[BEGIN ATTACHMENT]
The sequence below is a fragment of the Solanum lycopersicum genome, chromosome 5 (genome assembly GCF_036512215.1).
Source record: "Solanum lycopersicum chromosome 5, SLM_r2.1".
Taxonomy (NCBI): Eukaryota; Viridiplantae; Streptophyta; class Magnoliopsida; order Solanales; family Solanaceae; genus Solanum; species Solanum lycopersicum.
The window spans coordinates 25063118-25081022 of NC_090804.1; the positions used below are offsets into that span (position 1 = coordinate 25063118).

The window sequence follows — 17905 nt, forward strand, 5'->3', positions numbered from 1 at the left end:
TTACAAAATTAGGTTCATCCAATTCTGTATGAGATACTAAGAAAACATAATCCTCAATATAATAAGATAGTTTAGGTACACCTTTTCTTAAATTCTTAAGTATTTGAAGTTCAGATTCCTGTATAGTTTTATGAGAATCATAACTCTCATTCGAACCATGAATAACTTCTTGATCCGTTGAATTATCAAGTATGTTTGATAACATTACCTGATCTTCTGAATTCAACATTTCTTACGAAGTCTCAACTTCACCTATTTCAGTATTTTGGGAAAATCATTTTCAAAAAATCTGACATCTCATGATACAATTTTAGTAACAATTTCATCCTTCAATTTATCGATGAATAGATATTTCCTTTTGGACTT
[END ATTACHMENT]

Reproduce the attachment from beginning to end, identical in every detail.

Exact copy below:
The sequence below is a fragment of the Solanum lycopersicum genome, chromosome 5 (genome assembly GCF_036512215.1).
Source record: "Solanum lycopersicum chromosome 5, SLM_r2.1".
Taxonomy (NCBI): Eukaryota; Viridiplantae; Streptophyta; class Magnoliopsida; order Solanales; family Solanaceae; genus Solanum; species Solanum lycopersicum.
The window spans coordinates 25063118-25081022 of NC_090804.1; the positions used below are offsets into that span (position 1 = coordinate 25063118).

The window sequence follows — 17905 nt, forward strand, 5'->3', positions numbered from 1 at the left end:
TTACAAAATTAGGTTCATCCAATTCTGTATGAGATACTAAGAAAACATAATCCTCAATATAATAAGATAGTTTAGGTACACCTTTTCTTAAATTCTTAAGTATTTGAAGTTCAGATTCCTGTATAGTTTTATGAGAATCATAACTCTCATTCGAACCATGAATAACTTCTTGATCCGTTGAATTATCAAGTATGTTTGATAACATTACCTGATCTTCTGAATTCAACATTTCTTACGAAGTCTCAACTTCACCTATTTCAGTATTTTGGGAAAATCATTTTCAAAAAATCTGACATCTCATGATACAATTTTAGTAACAATTTCATCCTTCAATTTATCGATGAATAGATATTTCCTTTTGGACTT